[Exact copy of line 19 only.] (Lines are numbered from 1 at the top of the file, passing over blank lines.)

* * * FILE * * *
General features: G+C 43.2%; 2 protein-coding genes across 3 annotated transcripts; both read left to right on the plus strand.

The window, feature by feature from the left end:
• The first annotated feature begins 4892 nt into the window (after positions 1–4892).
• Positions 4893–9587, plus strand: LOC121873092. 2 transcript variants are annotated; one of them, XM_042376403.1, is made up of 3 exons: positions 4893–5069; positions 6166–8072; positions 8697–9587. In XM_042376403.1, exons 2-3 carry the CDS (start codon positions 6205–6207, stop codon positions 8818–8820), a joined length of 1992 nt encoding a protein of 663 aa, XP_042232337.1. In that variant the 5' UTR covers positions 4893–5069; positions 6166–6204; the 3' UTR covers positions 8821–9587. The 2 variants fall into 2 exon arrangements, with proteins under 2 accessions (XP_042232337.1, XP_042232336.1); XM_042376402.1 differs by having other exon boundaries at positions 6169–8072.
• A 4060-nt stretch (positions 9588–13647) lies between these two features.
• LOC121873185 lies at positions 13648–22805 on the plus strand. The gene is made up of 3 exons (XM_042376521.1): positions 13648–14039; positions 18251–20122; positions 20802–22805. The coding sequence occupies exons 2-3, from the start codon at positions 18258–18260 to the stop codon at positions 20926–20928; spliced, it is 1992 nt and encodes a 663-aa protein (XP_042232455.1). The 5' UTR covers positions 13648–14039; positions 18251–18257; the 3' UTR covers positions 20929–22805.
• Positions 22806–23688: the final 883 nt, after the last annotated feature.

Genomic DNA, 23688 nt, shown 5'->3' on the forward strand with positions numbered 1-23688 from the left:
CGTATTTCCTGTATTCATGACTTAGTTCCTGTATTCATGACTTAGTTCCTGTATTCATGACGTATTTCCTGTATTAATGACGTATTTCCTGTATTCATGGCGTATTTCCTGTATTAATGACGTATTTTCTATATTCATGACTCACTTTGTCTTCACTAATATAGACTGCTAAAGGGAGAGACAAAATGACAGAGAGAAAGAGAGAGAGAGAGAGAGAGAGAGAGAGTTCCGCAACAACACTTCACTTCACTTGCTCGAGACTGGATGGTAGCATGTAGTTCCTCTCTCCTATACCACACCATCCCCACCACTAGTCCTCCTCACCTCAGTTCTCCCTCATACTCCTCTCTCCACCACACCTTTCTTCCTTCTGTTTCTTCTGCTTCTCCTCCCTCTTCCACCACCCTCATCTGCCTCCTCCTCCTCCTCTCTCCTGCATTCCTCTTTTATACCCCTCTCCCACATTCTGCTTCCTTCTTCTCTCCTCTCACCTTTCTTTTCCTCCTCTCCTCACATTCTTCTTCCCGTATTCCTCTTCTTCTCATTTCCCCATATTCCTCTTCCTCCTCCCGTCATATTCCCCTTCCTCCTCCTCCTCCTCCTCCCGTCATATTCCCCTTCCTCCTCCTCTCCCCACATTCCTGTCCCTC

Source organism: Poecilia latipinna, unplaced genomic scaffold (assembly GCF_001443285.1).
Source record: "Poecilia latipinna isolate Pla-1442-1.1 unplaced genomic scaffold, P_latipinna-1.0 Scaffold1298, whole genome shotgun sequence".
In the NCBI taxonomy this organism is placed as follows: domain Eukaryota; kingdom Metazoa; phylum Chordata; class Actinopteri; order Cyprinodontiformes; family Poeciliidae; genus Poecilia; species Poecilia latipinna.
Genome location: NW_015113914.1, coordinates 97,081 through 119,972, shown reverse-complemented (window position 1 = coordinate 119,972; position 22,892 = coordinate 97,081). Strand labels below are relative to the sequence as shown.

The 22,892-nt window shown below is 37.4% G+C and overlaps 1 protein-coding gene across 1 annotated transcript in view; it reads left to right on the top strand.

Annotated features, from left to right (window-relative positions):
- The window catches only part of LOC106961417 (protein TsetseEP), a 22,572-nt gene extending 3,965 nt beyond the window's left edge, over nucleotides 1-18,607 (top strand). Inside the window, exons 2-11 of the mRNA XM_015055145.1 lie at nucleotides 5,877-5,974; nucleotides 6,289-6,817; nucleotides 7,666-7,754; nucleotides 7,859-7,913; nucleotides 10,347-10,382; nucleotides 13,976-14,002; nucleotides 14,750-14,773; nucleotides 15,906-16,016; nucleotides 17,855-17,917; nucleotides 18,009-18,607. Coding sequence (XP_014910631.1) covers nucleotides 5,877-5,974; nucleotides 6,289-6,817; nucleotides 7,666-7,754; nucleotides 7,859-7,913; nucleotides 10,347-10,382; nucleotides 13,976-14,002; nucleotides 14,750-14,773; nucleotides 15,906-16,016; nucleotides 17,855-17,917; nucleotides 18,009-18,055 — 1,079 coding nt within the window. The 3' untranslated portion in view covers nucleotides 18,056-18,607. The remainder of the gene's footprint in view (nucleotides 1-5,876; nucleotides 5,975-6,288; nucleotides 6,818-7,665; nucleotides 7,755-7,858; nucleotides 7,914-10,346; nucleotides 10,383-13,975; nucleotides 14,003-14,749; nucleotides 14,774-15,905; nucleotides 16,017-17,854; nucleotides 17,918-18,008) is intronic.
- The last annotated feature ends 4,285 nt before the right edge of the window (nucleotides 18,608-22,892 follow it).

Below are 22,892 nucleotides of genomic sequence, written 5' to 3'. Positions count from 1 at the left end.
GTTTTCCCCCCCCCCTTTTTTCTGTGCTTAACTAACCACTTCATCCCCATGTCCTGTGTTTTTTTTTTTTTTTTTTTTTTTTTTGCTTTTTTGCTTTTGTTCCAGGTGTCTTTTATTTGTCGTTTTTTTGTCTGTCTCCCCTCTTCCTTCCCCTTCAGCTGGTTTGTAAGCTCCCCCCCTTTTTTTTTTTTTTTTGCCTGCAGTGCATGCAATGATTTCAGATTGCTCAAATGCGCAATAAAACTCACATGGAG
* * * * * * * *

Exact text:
GTTTTCCCCCCCCCCTTTTTTCTGTGCTTAACTAACCACTTCATCCCCATGTCCTGTGTTTTTTTTTTTTTTTTTTTTTTTTTTGCTTTTTTGCTTTTGTTCCAGGTGTCTTTTATTTGTCGTTTTTTTGTCTGTCTCCCCTCTTCCTTCCCCTTCAGCTGGTTTGTAAGCTCCCCCCCTTTTTTTTTTTTTTTTGCCTGCAGTGCATGCAATGATTTCAGATTGCTCAAATGCGCAATAAAACTCACATGGAG